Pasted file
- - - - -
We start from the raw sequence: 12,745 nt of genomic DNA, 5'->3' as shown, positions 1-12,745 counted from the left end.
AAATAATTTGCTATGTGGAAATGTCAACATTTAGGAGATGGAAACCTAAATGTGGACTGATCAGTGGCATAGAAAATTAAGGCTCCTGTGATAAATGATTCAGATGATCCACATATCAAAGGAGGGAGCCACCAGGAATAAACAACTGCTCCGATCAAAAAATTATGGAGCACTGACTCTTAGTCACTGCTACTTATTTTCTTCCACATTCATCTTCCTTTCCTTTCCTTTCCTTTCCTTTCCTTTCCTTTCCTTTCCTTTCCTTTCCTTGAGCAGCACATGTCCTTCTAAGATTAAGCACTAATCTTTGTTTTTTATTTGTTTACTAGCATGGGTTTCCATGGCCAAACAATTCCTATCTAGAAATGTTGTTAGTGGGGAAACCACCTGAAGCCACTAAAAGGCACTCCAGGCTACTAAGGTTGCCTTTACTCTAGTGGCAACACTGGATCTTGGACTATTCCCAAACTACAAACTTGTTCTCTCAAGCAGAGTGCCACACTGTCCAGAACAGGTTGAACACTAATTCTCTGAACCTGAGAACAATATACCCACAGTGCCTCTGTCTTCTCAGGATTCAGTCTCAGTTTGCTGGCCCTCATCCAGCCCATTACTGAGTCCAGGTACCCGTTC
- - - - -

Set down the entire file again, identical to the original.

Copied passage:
We start from the raw sequence: 12,745 nt of genomic DNA, 5'->3' as shown, positions 1-12,745 counted from the left end.
AAATAATTTGCTATGTGGAAATGTCAACATTTAGGAGATGGAAACCTAAATGTGGACTGATCAGTGGCATAGAAAATTAAGGCTCCTGTGATAAATGATTCAGATGATCCACATATCAAAGGAGGGAGCCACCAGGAATAAACAACTGCTCCGATCAAAAAATTATGGAGCACTGACTCTTAGTCACTGCTACTTATTTTCTTCCACATTCATCTTCCTTTCCTTTCCTTTCCTTTCCTTTCCTTTCCTTTCCTTTCCTTTCCTTTCCTTGAGCAGCACATGTCCTTCTAAGATTAAGCACTAATCTTTGTTTTTTATTTGTTTACTAGCATGGGTTTCCATGGCCAAACAATTCCTATCTAGAAATGTTGTTAGTGGGGAAACCACCTGAAGCCACTAAAAGGCACTCCAGGCTACTAAGGTTGCCTTTACTCTAGTGGCAACACTGGATCTTGGACTATTCCCAAACTACAAACTTGTTCTCTCAAGCAGAGTGCCACACTGTCCAGAACAGGTTGAACACTAATTCTCTGAACCTGAGAACAATATACCCACAGTGCCTCTGTCTTCTCAGGATTCAGTCTCAGTTTGCTGGCCCTCATCCAGCCCATTACTGAGTCCAGGTACCCGTTC